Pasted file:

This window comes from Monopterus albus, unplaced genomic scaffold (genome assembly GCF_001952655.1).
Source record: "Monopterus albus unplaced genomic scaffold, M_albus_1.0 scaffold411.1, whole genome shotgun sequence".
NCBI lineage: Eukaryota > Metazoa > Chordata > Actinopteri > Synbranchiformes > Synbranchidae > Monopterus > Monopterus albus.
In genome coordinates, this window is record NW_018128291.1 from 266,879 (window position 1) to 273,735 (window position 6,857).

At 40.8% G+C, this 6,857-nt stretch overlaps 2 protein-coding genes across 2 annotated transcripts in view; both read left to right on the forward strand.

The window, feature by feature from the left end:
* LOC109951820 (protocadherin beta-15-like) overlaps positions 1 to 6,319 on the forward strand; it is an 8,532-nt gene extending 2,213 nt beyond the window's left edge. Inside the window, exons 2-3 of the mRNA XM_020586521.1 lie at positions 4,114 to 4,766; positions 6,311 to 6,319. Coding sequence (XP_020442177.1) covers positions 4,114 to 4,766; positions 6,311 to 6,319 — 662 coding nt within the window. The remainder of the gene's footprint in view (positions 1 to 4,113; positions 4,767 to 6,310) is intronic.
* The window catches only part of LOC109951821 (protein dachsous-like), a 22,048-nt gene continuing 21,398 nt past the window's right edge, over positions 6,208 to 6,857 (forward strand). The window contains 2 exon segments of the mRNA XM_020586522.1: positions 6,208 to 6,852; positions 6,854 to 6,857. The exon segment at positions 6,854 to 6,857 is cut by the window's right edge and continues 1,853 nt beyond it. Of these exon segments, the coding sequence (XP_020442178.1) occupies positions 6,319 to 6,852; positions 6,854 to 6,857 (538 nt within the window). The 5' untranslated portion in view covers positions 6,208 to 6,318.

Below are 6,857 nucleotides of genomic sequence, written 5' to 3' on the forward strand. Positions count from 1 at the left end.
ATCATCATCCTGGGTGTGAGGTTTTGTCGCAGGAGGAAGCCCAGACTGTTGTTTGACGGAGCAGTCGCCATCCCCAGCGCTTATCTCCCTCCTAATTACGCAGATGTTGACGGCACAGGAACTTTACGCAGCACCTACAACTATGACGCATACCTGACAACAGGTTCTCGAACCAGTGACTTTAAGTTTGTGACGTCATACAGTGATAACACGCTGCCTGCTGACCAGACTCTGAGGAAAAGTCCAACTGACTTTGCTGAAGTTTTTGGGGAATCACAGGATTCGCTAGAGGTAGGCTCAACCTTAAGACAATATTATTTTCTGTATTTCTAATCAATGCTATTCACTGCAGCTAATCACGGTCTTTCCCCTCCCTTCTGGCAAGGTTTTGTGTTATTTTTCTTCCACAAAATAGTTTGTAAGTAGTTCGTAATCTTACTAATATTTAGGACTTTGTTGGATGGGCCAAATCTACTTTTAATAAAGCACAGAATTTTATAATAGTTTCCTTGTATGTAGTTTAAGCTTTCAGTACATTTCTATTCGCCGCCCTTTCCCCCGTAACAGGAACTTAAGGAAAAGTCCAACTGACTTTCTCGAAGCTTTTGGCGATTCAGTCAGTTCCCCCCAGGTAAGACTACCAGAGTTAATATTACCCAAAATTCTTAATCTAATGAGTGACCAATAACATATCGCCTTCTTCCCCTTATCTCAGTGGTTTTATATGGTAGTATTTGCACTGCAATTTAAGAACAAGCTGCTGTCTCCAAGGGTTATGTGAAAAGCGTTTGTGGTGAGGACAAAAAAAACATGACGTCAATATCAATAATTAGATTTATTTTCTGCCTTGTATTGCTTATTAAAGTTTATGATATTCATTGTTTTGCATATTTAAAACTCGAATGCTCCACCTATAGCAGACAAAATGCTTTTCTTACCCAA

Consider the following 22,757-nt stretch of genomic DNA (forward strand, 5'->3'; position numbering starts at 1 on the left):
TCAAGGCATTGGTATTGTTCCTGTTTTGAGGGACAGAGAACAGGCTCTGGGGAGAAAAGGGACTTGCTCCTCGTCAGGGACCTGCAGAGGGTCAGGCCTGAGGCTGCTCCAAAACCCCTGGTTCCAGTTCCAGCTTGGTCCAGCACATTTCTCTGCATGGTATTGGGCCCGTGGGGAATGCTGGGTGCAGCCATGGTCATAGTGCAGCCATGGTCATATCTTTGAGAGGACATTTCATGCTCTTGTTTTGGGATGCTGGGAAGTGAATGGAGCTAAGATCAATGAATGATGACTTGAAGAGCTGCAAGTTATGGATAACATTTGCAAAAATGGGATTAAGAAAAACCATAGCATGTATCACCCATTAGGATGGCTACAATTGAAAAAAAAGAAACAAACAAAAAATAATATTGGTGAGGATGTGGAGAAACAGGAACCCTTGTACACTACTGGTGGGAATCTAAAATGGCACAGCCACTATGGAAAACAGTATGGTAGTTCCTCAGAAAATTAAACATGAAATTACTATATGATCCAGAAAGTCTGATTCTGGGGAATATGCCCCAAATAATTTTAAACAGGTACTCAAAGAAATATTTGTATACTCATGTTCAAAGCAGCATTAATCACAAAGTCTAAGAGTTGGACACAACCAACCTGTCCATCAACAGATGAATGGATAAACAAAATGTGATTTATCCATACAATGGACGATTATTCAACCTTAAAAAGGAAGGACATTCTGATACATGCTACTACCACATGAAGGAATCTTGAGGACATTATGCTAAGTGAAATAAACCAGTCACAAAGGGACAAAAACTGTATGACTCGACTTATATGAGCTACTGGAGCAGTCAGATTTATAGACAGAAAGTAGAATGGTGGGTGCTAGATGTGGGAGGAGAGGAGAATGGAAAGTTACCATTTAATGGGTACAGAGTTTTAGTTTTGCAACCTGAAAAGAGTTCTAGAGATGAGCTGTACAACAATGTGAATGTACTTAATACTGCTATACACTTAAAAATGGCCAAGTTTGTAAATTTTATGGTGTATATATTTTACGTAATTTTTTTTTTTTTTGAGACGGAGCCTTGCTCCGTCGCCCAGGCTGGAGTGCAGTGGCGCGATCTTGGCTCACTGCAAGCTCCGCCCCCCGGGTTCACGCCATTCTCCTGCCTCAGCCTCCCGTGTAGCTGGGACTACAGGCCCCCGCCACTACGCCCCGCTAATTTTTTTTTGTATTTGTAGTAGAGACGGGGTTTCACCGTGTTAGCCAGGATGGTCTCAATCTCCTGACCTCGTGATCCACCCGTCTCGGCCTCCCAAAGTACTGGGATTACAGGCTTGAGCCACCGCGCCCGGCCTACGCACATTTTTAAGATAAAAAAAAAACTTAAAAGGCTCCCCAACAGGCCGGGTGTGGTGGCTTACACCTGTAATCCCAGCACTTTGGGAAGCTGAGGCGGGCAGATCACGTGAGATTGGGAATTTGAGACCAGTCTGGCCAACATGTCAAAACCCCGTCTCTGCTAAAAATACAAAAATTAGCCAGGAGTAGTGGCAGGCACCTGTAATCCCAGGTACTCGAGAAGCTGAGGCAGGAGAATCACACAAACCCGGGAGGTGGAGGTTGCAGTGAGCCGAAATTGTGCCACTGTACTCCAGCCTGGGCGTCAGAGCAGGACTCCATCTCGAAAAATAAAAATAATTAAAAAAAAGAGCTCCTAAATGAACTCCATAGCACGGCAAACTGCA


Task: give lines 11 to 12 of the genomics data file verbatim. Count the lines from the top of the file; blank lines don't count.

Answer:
Consider the following 22,757-nt stretch of genomic DNA (forward strand, 5'->3'; position numbering starts at 1 on the left):
TCAAGGCATTGGTATTGTTCCTGTTTTGAGGGACAGAGAACAGGCTCTGGGGAGAAAAGGGACTTGCTCCTCGTCAGGGACCTGCAGAGGGTCAGGCCTGAGGCTGCTCCAAAACCCCTGGTTCCAGTTCCAGCTTGGTCCAGCACATTTCTCTGCATGGTATTGGGCCCGTGGGGAATGCTGGGTGCAGCCATGGTCATAGTGCAGCCATGGTCATATCTTTGAGAGGACATTTCATGCTCTTGTTTTGGGATGCTGGGAAGTGAATGGAGCTAAGATCAATGAATGATGACTTGAAGAGCTGCAAGTTATGGATAACATTTGCAAAAATGGGATTAAGAAAAACCATAGCATGTATCACCCATTAGGATGGCTACAATTGAAAAAAAAGAAACAAACAAAAAATAATATTGGTGAGGATGTGGAGAAACAGGAACCCTTGTACACTACTGGTGGGAATCTAAAATGGCACAGCCACTATGGAAAACAGTATGGTAGTTCCTCAGAAAATTAAACATGAAATTACTATATGATCCAGAAAGTCTGATTCTGGGGAATATGCCCCAAATAATTTTAAACAGGTACTCAAAGAAATATTTGTATACTCATGTTCAAAGCAGCATTAATCACAAAGTCTAAGAGTTGGACACAACCAACCTGTCCATCAACAGATGAATGGATAAACAAAATGTGATTTATCCATACAATGGACGATTATTCAACCTTAAAAAGGAAGGACATTCTGATACATGCTACTACCACATGAAGGAATCTTGAGGACATTATGCTAAGTGAAATAAACCAGTCACAAAGGGACAAAAACTGTATGACTCGACTTATATGAGCTACTGGAGCAGTCAGATTTATAGACAGAAAGTAGAATGGTGGGTGCTAGATGTGGGAGGAGAGGAGAATGGAAAGTTACCATTTAATGGGTACAGAGTTTTAGTTTTGCAACCTGAAAAGAGTTCTAGAGATGAGCTGTACAACAATGTGAATGTACTTAATACTGCTATACACTTAAAAATGGCCAAGTTTGTAAATTTTATGGTGTATATATTTTACGTAATTTTTTTTTTTTTTGAGACGGAGCCTTGCTCCGTCGCCCAGGCTGGAGTGCAGTGGCGCGATCTTGGCTCACTGCAAGCTCCGCCCCCCGGGTTCACGCCATTCTCCTGCCTCAGCCTCCCGTGTAGCTGGGACTACAGGCCCCCGCCACTACGCCCCGCTAATTTTTTTTTGTATTTGTAGTAGAGACGGGGTTTCACCGTGTTAGCCAGGATGGTCTCAATCTCCTGACCTCGTGATCCACCCGTCTCGGCCTCCCAAAGTACTGGGATTACAGGCTTGAGCCACCGCGCCCGGCCTACGCACATTTTTAAGATAAAAAAAAAACTTAAAAGGCTCCCCAACAGGCCGGGTGTGGTGGCTTACACCTGTAATCCCAGCACTTTGGGAAGCTGAGGCGGGCAGATCACGTGAGATTGGGAATTTGAGACCAGTCTGGCCAACATGTCAAAACCCCGTCTCTGCTAAAAATACAAAAATTAGCCAGGAGTAGTGGCAGGCACCTGTAATCCCAGGTACTCGAGAAGCTGAGGCAGGAGAATCACACAAACCCGGGAGGTGGAGGTTGCAGTGAGCCGAAATTGTGCCACTGTACTCCAGCCTGGGCGTCAGAGCAGGACTCCATCTCGAAAAATAAAAATAATTAAAAAAAAGAGCTCCTAAATGAACTCCATAGCACGGCAAACTGCA